Friday, July 22, 2011

Building agile teams in a large organization

I went through a successful agile transformation a couple of years ago, and I think I have some idea why it worked so well. 

We focused on hiring people who were already agile, or who had a strong desire to become so.  We then seeded several teams with developer-coach consultants.

To do something similar with an existing organization, you'd have to either fire & then hire a lot of people, or build teams more slowly.  

I think this would work well:
  • For any given team, put 8 hard-core agilistas and 2 people who have an interest in it from the existing staff. 
  • Every month (give or take a week), add 1 person from existing staff.
  • When the team gets to 16, fission into two teams and repeat.
  • Keep working your way down to the people who had the least interest in going agile.
That means it would take 7 months to build the first two teams (or if you're willing to bring in 16 contractors at once, the first four teams).  It's a big investment, but if my experience is any guide, it's a big payoff, too.

Saturday, July 9, 2011

Google needs to step things up for Apps users

This is getting really annoying.

As one of the people who actually pays Google for services, it would be nice to be able to access their latest and greatest technologies.

Snowulf has a pretty good description of the problem on his blog.

If Google Apps gets the vast majority of it's users from very large companies, then I suppose it makes sense for them to enable their more bleeding-edge features last.  I didn't find any statistics on the subject, though this page implies that there are 30 people per GA account, on average.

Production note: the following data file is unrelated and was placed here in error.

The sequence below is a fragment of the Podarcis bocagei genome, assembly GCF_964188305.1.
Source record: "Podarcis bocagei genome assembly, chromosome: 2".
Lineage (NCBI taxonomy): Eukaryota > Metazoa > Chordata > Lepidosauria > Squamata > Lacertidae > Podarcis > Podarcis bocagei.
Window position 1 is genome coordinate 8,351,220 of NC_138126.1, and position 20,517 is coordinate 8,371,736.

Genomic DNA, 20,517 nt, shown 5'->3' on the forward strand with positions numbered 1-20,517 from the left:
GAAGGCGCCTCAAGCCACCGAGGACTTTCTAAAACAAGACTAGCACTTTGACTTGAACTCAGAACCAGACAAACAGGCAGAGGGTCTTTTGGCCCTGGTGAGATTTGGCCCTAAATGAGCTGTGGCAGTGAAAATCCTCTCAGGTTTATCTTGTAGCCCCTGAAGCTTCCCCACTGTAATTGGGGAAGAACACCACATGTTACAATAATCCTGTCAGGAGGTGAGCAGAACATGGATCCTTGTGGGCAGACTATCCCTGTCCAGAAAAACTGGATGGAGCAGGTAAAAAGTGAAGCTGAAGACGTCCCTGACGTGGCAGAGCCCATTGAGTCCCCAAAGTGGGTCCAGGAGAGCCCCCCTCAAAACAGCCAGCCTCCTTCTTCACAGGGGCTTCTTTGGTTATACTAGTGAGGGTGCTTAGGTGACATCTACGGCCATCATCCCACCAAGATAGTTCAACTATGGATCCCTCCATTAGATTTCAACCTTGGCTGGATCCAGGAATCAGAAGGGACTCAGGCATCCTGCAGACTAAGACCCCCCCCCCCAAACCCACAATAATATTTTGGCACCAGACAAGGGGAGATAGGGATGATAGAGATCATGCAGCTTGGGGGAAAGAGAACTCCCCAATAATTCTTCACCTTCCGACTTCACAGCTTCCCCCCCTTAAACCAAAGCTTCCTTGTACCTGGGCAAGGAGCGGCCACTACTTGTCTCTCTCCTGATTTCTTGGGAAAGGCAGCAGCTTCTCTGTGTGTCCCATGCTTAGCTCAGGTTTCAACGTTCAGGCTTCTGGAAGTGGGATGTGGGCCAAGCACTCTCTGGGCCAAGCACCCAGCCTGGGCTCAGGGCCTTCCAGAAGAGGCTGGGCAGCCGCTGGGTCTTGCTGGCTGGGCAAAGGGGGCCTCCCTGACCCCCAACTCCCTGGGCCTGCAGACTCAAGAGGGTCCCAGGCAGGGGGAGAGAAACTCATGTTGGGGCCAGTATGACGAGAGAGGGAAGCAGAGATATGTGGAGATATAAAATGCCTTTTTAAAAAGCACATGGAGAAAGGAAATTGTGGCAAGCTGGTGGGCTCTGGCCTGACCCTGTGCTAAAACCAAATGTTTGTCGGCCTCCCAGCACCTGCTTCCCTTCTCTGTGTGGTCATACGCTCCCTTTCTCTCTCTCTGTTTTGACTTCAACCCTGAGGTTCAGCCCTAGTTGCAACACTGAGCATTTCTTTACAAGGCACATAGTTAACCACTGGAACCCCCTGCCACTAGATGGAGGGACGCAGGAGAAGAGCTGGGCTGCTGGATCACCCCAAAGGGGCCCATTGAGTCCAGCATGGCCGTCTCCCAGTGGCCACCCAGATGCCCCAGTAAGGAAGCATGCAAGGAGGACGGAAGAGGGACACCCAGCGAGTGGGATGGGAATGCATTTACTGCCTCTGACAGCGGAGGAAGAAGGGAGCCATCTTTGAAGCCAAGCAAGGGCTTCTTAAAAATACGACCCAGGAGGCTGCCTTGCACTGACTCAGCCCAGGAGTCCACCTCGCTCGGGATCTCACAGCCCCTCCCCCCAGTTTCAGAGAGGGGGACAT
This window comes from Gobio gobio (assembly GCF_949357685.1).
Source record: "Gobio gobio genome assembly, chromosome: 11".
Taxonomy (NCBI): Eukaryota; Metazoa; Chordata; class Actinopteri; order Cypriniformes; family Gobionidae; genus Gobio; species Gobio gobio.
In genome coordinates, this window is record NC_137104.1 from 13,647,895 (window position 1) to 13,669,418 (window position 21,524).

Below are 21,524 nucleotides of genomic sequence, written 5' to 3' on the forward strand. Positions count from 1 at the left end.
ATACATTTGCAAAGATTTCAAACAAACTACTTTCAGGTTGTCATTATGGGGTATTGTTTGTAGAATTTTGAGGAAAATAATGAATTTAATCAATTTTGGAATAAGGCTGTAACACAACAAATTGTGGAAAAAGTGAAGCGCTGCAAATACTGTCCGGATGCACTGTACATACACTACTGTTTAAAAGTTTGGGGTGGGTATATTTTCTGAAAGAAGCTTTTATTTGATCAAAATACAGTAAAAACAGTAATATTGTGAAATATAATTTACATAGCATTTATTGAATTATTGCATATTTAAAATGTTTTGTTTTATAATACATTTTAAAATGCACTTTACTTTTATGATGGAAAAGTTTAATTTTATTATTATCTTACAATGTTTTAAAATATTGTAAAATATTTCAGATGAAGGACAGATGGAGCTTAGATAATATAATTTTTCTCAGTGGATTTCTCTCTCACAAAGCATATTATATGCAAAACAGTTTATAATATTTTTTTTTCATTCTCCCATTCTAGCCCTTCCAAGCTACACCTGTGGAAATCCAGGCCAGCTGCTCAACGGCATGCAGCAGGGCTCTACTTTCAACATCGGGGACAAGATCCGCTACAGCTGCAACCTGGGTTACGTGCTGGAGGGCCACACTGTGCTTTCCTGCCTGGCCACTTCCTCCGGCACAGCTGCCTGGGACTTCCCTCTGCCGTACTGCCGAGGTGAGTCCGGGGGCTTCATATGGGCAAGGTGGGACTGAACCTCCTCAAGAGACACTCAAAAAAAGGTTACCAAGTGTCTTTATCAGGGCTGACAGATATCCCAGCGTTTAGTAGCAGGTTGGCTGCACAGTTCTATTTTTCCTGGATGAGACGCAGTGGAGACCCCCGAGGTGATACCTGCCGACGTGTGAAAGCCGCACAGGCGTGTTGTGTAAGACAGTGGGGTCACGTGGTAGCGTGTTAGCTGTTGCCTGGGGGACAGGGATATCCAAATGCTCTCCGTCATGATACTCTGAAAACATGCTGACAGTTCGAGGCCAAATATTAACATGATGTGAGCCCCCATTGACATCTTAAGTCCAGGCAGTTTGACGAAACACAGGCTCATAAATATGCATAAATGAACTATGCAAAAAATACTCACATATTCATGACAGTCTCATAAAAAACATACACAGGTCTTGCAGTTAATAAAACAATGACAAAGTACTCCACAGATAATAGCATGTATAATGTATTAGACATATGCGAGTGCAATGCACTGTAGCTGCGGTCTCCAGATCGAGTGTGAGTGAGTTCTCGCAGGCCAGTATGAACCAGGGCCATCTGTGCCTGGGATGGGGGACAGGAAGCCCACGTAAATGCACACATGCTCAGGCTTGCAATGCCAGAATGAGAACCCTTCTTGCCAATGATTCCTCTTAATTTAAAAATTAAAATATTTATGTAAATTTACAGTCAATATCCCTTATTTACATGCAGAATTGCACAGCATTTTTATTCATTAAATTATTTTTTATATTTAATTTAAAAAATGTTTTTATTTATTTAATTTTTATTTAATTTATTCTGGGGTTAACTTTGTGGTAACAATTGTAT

I'm the only person on my domain, but I have 20 or so email addresses set up.  If they're counting me and others like me in that statistic, most "businesses" their referring to are probably individuals.

Choosing the best language: Twitter moves away from Rails

This is an interesting article about Twitter's shrinking use of Ruby and Rails.  (My friend and coworker Abdul Habra sent it my way.)

The upshot is that Ruby and Rails are better tools for rapid development with a small team, but that they don't compare to the JVM for encapsulating things so that multiple teams can change things at the same time.  There is also a performance gain, but that's a secondary concern. 

Twitter seems to have taken a very smart route here - build their product quickly with "Agile" tools, then change as needed to support a larger user base.

I'm particularly geeked (pun intended) about their choice of JVM language.  They went more cutting-edge with Scala as their language of choice for most applications.

Friday, July 1, 2011

Android Market - install directly to your device

It took me a while to discover this, but much to my surprise, I can shop the Android market on my laptop, and the app will install to my phone!

Google is just cool.

On a related note, the Android Blogger app is pretty nice, too. (That's where this post came from.)

Windows 10 Driver Issue with Falcon / Z-77 Keyboard

Windows 10 has an issue with this mechanical keyboard (which works great, BTW).  It's a Chinese-made keyboard (aren't they all?), bu...